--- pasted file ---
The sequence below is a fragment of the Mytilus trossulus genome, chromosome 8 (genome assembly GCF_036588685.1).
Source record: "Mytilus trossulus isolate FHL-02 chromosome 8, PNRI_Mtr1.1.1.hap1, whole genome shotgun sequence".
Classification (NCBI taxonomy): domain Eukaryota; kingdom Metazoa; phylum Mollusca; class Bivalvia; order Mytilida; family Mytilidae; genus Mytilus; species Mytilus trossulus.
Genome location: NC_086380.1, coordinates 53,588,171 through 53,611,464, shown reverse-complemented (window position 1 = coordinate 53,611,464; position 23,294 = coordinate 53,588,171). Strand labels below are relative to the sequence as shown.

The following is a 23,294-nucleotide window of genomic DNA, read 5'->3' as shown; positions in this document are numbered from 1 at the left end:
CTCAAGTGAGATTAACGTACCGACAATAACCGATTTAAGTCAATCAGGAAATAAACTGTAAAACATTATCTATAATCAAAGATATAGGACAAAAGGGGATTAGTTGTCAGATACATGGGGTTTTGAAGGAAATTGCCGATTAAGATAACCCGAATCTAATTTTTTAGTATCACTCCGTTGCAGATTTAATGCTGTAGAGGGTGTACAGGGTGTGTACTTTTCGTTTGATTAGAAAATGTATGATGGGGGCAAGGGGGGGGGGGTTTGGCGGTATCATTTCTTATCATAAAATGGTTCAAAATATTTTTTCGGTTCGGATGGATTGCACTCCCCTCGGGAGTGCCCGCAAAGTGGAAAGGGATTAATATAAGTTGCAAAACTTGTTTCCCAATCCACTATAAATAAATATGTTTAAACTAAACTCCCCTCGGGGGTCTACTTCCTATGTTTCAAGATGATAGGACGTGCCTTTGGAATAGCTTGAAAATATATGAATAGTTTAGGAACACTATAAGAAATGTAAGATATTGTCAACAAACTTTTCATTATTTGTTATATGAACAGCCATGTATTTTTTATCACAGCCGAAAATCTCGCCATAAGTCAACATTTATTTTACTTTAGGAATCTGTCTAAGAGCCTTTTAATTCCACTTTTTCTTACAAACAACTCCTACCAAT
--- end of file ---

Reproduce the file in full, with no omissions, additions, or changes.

The sequence below is a fragment of the Mytilus trossulus genome, chromosome 8 (genome assembly GCF_036588685.1).
Source record: "Mytilus trossulus isolate FHL-02 chromosome 8, PNRI_Mtr1.1.1.hap1, whole genome shotgun sequence".
Classification (NCBI taxonomy): domain Eukaryota; kingdom Metazoa; phylum Mollusca; class Bivalvia; order Mytilida; family Mytilidae; genus Mytilus; species Mytilus trossulus.
Genome location: NC_086380.1, coordinates 53,588,171 through 53,611,464, shown reverse-complemented (window position 1 = coordinate 53,611,464; position 23,294 = coordinate 53,588,171). Strand labels below are relative to the sequence as shown.

The following is a 23,294-nucleotide window of genomic DNA, read 5'->3' as shown; positions in this document are numbered from 1 at the left end:
CTCAAGTGAGATTAACGTACCGACAATAACCGATTTAAGTCAATCAGGAAATAAACTGTAAAACATTATCTATAATCAAAGATATAGGACAAAAGGGGATTAGTTGTCAGATACATGGGGTTTTGAAGGAAATTGCCGATTAAGATAACCCGAATCTAATTTTTTAGTATCACTCCGTTGCAGATTTAATGCTGTAGAGGGTGTACAGGGTGTGTACTTTTCGTTTGATTAGAAAATGTATGATGGGGGCAAGGGGGGGGGGGTTTGGCGGTATCATTTCTTATCATAAAATGGTTCAAAATATTTTTTCGGTTCGGATGGATTGCACTCCCCTCGGGAGTGCCCGCAAAGTGGAAAGGGATTAATATAAGTTGCAAAACTTGTTTCCCAATCCACTATAAATAAATATGTTTAAACTAAACTCCCCTCGGGGGTCTACTTCCTATGTTTCAAGATGATAGGACGTGCCTTTGGAATAGCTTGAAAATATATGAATAGTTTAGGAACACTATAAGAAATGTAAGATATTGTCAACAAACTTTTCATTATTTGTTATATGAACAGCCATGTATTTTTTATCACAGCCGAAAATCTCGCCATAAGTCAACATTTATTTTACTTTAGGAATCTGTCTAAGAGCCTTTTAATTCCACTTTTTCTTACAAACAACTCCTACCAAT